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Digestive Enzymes


Description: Digestive enzymes are made up of individual enzymes, each of which has a specific function in the breaking down of fats, carbohydrates, starches, or cellulose. Enzymes help break down food, and allow for nutrients to be readily absorbed and carried through the blood to the organs and cells of the body, resulting in proper nutrient absorption, improved health, and immune function.

What to look for: Digestive enzymes in powder or capsule form. A huge variety of enzymes are readily found in the marketplace, each performing different functions. For instance, Cellulase helps to break down cellulose, Protease breaks down protein, Amylase breaks down starch, and Lipase helps to break down fat. If new to digestive enzymes, start off with a formula recommended to you by a realiable alternative health practitioner, or a well-educated staff member in a reputable health food store. A quality blend would contain all or most of the following enzymes: A(alpha)galactosidase, Amylase, Beta-glucanase, Bromelain, Catalase, Cellulase, Glucoamylase, Hemicellulase, Invertase, Lactase, Lipase, Maltase, Papain, Pectinease, Phytase, Protease, and Xylanase.

Choose digestive enzymes that contain, at a minimum, the following components: Amylase, Protease, Invertase, Alpha-galsctosidase, Lactase, Phytase/Pectinase, Maltese, Cellulase, and Lipase.

Uses: Enhanced digestive capacity, utilization of nutrients in food and the ability to turn what we eat into efficient fuel. Our enzyme supply naturally declines as we age, and as a result, we may require supplementation to replace low levels of natural enzymes. Do a gentle enzyme experiment; for 3-6 months take digestive enzymes 15 minutes before or after meals that include protein, grain or starch. Enzymes are not required to digest a light fruit salad, smoothie or snacks; only full-size meals. Each of us has different digestive challenges; for some it may be protein digestion and assimilation; for others carbohydrates; for many it is the combination of two or three components that are difficult to digest. An example of this is a steak eaten with a baked potato with sour cream or butter, or, pizza with sauce, meat and cheese topping. These foods present difficult-to-digest complex combinations of foods, all of which are high in protein, carbohydrates, starch and fat; can be especially troublesome; and generally speaking for most adults, may not be appropriate to eat.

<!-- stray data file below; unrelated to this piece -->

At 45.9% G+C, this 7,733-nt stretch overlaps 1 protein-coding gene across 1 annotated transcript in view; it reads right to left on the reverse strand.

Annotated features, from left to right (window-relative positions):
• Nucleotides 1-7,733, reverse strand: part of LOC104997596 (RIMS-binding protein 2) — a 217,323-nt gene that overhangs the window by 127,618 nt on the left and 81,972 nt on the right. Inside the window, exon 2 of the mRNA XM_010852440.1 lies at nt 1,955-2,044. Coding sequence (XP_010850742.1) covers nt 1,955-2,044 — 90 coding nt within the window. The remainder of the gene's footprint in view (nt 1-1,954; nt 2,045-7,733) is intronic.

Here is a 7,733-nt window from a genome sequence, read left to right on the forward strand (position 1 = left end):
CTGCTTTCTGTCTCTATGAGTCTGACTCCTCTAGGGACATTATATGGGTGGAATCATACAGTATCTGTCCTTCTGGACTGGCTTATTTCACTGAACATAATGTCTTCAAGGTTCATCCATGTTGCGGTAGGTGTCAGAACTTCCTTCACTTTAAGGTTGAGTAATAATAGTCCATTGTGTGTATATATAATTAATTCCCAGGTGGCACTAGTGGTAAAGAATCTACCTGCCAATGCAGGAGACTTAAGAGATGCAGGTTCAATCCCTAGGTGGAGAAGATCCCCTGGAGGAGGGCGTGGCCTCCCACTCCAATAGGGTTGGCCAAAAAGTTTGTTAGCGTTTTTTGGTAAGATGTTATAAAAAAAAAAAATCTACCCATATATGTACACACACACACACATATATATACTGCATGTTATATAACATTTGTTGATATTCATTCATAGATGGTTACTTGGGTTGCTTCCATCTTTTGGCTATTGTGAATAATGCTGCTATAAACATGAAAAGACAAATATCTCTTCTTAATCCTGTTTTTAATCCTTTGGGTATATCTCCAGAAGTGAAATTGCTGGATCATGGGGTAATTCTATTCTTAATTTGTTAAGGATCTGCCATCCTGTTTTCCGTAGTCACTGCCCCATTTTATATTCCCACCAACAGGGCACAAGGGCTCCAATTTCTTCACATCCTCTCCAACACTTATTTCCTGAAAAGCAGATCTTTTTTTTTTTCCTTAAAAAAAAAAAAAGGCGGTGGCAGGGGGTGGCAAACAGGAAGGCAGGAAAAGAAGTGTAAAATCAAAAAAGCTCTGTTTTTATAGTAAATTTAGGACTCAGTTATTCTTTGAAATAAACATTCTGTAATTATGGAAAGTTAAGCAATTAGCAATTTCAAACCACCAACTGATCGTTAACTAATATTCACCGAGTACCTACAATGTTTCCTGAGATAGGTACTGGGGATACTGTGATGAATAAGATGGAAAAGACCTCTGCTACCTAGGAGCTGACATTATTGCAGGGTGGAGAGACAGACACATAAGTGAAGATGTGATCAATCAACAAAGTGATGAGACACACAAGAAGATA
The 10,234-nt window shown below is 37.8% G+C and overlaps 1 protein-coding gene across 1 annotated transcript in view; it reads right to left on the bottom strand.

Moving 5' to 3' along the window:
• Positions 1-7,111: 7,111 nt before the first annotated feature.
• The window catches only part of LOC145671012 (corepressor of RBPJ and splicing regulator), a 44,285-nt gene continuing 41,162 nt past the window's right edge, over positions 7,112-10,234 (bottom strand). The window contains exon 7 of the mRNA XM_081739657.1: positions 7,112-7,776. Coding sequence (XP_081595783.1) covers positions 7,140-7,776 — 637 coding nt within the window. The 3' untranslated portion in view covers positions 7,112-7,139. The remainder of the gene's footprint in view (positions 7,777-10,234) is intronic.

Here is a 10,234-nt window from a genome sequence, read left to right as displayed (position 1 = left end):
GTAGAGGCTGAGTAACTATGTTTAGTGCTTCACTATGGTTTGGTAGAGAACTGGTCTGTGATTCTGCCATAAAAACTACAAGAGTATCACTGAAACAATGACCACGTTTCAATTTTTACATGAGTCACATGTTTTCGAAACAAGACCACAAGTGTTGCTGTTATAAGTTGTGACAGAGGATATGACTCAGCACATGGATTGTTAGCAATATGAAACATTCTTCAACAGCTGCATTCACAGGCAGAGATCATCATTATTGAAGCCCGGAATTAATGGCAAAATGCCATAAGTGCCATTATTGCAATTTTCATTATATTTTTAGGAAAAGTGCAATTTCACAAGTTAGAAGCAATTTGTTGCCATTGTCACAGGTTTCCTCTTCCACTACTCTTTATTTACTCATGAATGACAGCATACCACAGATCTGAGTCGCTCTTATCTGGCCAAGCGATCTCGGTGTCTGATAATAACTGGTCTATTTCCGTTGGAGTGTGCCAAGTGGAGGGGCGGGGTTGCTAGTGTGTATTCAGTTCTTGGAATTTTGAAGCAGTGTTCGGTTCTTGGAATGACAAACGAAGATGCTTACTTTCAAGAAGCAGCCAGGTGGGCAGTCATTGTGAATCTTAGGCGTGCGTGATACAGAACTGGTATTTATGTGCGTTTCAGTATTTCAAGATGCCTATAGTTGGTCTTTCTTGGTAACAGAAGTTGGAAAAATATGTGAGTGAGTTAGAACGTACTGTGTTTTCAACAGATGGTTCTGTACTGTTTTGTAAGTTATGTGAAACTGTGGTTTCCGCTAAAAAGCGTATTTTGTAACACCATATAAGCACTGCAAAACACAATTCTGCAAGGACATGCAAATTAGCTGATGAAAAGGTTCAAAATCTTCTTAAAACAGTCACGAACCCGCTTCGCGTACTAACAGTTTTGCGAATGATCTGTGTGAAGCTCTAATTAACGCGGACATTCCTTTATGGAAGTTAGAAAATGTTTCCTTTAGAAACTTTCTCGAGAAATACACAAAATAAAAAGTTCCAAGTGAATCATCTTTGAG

Digestive problems stemming from overeating, acid reflux, indigestion, poor food combinations, excess gas, belching, bloating, lactose intolerance, constipation or sluggish bowels, a feeling of heaviness after eating, or food “sitting” rather than moving properly through the digestive track, are all indicators of low digestive action and possibly an indication that enzyme levels require supplementation. Taking a couple of digestive enzymes before eating often proves to be a workable solution, and certainly less invasive than taking prescription drugs for digestive troubles.

Where to find: Health food stores and online resources, alternative doctors and other health care practitioners.

Avoid: Avoid digestive enzymes if you are pregnant, suffering from ulcers, or are protease-sensitive, unless prescribed by an alternative doctor. Avoid cheap imitation products that use filler ingredients rather than quality enzymes. Avoid depending on enzymes to compensate when eating bad quality food, or making poor food choice combinations, or eating junk food. For example, reconsider your selection if you find you need digestive enzymes to help you digest a meal that includes fried food such as French fries, protein as in a hamburger, and a shake as a dessert.

The smart solution to foods overladen with hard-to-digest combinations or foods heavy in fats, starches and proteins is to choose foods prepared by healthier methods; grilled or broiled rather than fried; big salads to replace heavy starches, and always including fresh vegetables as the obvious replacement for empty calorie foods such as bread. Another tip is to wait 1-3 hours after the meal to see if you really do need that dessert; or, if a piece or slice of fresh fruit might just do. If you find a lighter meal digests with ease, rethink your choices on a daily basis, opting for meals that you can digest without additional enzyme supplementation.